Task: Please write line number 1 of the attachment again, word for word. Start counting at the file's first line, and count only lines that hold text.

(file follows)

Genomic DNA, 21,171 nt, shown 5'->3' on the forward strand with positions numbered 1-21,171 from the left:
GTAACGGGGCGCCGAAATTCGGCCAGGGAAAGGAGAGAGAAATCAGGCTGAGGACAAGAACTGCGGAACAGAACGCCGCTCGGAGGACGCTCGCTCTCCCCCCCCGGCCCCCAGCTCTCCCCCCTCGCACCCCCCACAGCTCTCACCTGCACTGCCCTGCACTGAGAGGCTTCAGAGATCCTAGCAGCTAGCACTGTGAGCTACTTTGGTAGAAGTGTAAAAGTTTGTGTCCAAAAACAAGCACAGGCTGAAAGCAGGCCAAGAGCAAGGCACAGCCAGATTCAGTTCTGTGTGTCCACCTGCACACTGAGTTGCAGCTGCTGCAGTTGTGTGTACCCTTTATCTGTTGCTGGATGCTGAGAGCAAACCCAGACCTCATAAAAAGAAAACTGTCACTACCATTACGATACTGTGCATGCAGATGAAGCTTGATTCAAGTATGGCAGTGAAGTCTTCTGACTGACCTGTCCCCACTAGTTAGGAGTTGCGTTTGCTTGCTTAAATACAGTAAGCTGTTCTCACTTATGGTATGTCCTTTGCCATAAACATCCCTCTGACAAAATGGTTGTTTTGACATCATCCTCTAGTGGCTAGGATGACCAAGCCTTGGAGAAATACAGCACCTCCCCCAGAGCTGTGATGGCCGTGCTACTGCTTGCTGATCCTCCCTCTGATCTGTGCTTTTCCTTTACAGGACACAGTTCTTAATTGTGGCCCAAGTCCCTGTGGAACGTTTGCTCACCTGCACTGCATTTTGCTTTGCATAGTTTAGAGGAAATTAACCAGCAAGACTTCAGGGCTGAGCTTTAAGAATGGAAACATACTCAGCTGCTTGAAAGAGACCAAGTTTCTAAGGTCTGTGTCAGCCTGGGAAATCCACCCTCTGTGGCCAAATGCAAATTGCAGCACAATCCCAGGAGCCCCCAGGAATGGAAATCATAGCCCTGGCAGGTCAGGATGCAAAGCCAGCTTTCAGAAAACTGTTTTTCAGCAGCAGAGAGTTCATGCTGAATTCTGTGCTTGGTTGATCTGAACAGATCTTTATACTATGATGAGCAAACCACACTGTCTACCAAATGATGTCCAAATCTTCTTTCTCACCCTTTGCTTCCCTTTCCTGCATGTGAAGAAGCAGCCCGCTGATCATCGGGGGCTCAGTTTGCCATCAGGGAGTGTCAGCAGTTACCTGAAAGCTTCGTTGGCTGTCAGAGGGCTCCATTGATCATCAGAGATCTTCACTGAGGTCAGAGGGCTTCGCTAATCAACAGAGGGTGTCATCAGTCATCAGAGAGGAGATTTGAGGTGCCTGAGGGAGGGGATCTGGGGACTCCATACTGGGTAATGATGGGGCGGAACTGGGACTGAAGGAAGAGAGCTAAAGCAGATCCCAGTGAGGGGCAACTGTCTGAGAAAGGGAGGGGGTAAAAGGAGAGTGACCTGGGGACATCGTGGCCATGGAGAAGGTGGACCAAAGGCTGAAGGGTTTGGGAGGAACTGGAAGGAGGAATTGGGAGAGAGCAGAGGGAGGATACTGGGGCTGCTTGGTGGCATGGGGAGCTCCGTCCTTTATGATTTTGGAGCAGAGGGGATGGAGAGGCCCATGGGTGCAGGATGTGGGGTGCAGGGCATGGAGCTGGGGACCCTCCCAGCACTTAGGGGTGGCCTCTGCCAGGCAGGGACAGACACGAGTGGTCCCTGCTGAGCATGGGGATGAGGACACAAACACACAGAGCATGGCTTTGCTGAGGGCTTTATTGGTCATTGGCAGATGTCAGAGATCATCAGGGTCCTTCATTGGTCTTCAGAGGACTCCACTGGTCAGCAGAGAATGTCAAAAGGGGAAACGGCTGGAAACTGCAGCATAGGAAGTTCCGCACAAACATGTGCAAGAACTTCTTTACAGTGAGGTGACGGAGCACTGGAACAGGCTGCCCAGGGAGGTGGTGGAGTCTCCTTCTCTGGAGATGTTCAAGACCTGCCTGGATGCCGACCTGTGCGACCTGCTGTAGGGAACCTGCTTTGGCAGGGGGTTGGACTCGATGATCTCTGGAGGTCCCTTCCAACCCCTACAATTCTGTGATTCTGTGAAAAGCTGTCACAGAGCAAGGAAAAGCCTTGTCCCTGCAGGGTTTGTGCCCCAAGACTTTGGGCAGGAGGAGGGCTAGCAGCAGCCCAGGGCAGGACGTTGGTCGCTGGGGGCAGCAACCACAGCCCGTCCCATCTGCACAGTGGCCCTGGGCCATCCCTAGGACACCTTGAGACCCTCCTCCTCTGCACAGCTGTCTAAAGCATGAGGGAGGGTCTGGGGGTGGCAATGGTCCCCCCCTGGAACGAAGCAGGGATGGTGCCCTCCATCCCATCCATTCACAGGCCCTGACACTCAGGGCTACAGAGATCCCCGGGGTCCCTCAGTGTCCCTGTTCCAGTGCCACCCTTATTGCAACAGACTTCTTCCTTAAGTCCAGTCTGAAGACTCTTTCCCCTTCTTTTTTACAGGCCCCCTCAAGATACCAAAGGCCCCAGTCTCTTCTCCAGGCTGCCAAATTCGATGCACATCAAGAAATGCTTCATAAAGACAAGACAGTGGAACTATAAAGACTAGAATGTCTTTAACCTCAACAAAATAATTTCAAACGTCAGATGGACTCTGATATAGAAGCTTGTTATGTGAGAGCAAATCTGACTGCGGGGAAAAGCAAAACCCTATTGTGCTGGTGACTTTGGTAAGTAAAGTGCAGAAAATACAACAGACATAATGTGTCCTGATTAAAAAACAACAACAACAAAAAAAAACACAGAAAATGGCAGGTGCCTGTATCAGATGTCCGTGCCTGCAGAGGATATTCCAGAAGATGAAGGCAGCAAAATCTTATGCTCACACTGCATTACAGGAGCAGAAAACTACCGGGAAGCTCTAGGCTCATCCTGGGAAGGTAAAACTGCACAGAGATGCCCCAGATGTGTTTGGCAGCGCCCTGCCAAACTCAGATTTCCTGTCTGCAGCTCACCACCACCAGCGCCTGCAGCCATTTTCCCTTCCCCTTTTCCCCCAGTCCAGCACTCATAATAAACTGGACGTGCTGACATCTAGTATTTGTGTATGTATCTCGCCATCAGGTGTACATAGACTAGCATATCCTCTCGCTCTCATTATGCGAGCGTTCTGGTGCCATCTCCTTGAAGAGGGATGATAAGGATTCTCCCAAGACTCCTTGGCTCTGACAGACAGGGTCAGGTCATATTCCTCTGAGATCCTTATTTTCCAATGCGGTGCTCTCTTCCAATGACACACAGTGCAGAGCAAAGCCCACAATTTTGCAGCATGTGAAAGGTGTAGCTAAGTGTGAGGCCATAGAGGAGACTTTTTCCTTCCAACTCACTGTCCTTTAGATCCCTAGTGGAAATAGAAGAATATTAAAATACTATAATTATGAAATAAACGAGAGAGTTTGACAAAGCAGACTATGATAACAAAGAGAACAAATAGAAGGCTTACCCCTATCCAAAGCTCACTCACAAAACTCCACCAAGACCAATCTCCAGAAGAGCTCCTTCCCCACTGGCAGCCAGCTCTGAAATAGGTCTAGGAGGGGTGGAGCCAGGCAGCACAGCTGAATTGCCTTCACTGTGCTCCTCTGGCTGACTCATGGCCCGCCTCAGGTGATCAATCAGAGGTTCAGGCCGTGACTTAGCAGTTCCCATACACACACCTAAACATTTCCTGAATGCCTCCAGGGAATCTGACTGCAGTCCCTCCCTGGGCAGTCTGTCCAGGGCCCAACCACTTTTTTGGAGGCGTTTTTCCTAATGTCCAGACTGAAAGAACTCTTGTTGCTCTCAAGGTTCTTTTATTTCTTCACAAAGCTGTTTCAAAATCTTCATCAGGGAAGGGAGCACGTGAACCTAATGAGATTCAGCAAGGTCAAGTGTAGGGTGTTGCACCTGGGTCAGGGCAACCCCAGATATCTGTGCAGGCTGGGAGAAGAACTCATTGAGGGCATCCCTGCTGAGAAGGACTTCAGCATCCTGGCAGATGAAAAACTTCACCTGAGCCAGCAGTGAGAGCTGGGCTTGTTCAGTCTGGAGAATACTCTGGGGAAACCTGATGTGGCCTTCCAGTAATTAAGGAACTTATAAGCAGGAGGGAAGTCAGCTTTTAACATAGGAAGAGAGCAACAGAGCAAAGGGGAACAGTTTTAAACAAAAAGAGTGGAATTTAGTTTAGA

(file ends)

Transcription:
Genomic DNA, 21,171 nt, shown 5'->3' on the forward strand with positions numbered 1-21,171 from the left: